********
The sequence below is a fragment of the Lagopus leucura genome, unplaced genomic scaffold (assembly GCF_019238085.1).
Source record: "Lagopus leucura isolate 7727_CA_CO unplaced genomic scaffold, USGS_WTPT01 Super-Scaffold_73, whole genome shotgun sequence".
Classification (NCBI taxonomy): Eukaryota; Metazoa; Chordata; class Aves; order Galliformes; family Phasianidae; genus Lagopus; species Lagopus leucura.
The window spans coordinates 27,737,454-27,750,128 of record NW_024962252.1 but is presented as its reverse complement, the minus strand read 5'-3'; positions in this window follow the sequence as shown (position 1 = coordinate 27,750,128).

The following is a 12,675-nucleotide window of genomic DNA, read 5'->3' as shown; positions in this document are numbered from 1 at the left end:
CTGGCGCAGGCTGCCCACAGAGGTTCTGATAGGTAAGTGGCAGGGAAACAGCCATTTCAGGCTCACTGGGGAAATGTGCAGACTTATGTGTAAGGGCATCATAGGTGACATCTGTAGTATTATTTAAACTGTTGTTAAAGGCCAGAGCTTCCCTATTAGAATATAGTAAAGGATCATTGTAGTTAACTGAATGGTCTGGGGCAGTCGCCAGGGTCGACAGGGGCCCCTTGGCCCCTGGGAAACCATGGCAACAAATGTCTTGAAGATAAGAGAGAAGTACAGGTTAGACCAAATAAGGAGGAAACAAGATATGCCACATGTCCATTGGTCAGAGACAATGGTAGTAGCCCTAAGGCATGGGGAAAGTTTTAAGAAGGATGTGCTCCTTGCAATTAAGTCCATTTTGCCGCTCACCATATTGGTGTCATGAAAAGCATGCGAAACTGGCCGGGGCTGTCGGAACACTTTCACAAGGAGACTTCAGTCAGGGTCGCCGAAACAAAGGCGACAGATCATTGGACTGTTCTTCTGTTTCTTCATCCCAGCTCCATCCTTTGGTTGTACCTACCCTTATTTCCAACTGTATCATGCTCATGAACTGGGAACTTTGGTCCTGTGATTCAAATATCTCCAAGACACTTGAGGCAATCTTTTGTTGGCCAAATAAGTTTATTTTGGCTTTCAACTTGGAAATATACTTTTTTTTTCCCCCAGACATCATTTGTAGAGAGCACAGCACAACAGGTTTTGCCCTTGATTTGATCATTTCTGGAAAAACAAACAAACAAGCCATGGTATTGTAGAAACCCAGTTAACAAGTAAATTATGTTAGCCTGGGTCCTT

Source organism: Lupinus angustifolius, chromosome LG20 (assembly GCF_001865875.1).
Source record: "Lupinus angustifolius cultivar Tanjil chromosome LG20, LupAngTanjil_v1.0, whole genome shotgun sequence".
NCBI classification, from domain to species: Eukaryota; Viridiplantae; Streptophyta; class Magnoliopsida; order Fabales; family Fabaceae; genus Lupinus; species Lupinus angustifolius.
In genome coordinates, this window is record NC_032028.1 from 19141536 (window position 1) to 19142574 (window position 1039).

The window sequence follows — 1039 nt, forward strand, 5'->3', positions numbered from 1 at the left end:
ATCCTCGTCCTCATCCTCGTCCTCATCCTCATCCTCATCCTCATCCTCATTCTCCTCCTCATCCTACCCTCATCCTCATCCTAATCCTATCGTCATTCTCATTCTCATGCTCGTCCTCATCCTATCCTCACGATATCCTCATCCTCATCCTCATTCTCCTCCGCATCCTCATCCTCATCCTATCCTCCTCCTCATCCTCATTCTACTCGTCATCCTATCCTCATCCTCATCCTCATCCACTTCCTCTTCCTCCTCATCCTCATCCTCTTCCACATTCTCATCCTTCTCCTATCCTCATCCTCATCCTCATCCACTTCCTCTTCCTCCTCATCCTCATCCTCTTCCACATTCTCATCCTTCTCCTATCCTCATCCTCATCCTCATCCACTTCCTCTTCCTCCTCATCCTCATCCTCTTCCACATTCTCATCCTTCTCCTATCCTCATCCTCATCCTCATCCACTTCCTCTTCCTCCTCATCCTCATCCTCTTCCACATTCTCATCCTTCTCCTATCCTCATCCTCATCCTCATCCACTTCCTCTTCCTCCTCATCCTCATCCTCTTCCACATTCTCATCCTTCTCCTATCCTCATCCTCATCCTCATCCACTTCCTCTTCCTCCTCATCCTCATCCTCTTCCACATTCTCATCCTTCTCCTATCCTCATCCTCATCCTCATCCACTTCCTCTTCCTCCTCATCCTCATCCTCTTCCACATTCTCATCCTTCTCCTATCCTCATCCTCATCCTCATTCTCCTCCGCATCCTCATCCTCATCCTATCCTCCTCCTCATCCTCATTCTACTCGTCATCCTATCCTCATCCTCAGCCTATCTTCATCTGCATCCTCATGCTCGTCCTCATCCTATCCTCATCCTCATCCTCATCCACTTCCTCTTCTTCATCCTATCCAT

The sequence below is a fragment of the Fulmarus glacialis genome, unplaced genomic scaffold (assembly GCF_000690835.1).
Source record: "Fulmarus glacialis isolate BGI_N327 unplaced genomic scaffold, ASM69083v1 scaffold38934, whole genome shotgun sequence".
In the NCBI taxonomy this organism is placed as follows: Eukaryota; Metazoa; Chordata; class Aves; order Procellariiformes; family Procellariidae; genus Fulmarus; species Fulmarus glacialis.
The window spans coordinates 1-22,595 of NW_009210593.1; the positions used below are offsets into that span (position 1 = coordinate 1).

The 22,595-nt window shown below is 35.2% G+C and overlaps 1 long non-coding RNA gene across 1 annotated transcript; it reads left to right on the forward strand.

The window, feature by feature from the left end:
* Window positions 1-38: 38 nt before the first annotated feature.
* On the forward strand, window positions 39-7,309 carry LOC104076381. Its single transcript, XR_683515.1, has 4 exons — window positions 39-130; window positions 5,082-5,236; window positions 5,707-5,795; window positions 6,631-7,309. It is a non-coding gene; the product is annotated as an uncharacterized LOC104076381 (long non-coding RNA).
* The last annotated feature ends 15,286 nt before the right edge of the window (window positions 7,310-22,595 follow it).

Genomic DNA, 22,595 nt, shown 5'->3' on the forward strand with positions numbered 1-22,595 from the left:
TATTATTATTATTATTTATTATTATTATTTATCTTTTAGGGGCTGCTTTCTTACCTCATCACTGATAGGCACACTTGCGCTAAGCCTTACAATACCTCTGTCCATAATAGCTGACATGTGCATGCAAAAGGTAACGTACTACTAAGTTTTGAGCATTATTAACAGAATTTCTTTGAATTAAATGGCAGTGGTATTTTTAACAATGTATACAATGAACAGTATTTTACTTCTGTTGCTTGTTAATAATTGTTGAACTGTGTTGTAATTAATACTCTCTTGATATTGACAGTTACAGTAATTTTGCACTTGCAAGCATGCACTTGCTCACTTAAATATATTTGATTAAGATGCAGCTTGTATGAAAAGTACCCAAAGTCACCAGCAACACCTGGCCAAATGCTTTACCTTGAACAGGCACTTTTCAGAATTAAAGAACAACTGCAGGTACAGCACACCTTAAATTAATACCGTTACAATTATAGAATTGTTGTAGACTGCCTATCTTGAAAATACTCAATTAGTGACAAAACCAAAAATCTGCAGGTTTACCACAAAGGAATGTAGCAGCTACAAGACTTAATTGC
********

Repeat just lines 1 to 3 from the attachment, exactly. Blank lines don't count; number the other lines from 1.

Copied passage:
The sequence below is a fragment of the Lagopus leucura genome, unplaced genomic scaffold (assembly GCF_019238085.1).
Source record: "Lagopus leucura isolate 7727_CA_CO unplaced genomic scaffold, USGS_WTPT01 Super-Scaffold_73, whole genome shotgun sequence".
Classification (NCBI taxonomy): Eukaryota; Metazoa; Chordata; class Aves; order Galliformes; family Phasianidae; genus Lagopus; species Lagopus leucura.